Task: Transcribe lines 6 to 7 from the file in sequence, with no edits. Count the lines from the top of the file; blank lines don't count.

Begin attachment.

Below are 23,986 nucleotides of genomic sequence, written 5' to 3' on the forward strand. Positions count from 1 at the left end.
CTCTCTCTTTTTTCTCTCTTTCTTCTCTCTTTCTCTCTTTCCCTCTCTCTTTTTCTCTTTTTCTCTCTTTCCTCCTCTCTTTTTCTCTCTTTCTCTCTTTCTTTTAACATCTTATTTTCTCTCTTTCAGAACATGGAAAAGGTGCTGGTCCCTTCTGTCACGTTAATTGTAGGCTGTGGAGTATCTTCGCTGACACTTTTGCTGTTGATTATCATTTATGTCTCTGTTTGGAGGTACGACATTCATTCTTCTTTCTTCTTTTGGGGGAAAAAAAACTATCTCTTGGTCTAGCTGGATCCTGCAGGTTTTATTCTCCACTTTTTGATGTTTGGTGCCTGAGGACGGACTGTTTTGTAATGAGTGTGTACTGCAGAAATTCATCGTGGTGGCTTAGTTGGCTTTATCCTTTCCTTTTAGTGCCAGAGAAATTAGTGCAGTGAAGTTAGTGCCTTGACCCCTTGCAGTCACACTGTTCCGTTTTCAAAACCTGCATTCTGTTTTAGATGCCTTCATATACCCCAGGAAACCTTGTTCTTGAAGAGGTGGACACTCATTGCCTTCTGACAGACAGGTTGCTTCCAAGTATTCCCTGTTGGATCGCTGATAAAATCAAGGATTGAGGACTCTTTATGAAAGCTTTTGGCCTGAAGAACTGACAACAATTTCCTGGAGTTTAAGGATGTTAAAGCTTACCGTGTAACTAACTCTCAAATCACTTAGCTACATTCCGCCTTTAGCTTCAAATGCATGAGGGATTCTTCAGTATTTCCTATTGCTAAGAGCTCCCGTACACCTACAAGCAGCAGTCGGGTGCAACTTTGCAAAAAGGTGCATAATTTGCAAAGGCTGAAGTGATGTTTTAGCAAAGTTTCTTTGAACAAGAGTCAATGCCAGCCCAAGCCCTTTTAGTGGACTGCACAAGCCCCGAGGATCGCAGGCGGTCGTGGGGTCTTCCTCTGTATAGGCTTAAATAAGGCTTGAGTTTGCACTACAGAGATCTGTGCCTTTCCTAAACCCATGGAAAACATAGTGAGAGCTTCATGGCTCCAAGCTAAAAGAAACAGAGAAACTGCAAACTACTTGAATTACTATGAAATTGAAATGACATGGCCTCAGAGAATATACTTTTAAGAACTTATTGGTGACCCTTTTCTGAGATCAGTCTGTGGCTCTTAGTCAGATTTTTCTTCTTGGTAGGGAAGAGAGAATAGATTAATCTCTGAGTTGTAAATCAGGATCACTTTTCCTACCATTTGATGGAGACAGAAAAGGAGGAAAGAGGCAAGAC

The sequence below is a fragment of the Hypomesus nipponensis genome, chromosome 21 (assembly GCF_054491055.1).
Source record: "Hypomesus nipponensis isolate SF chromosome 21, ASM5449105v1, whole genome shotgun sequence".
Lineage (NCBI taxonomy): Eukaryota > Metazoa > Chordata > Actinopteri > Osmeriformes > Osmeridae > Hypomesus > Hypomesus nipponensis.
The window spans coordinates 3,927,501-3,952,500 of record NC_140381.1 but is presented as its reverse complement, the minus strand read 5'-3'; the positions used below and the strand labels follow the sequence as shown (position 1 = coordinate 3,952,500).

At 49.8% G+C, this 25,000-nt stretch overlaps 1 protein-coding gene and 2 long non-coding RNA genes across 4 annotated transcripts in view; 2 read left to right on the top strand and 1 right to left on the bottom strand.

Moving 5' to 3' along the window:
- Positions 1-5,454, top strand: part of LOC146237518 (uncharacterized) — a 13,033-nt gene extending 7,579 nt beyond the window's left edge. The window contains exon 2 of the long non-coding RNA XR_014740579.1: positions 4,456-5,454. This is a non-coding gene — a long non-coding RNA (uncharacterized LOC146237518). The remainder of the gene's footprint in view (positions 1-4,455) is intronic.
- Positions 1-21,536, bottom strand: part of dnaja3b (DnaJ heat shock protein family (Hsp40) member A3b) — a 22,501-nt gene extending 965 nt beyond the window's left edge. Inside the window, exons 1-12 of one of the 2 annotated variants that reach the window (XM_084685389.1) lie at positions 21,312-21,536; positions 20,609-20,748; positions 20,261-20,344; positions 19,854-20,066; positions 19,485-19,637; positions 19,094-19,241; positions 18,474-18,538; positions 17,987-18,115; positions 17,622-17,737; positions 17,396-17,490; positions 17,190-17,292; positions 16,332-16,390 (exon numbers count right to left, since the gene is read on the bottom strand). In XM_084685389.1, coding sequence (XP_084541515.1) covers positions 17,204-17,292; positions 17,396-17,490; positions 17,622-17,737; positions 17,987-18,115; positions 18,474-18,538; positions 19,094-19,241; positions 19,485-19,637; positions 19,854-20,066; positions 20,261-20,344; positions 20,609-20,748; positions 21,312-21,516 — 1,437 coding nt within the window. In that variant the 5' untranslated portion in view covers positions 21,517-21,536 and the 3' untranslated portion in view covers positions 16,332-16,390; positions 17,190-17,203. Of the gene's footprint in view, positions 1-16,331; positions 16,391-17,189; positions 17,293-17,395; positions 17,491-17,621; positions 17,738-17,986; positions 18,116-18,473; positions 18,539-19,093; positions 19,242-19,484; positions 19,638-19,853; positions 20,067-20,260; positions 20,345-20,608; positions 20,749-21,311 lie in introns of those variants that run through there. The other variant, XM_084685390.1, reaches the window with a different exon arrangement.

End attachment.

The window spans coordinates 3,927,501-3,952,500 of record NC_140381.1 but is presented as its reverse complement, the minus strand read 5'-3'; the positions used below and the strand labels follow the sequence as shown (position 1 = coordinate 3,952,500).

At 49.8% G+C, this 25,000-nt stretch overlaps 1 protein-coding gene and 2 long non-coding RNA genes across 4 annotated transcripts in view; 2 read left to right on the top strand and 1 right to left on the bottom strand.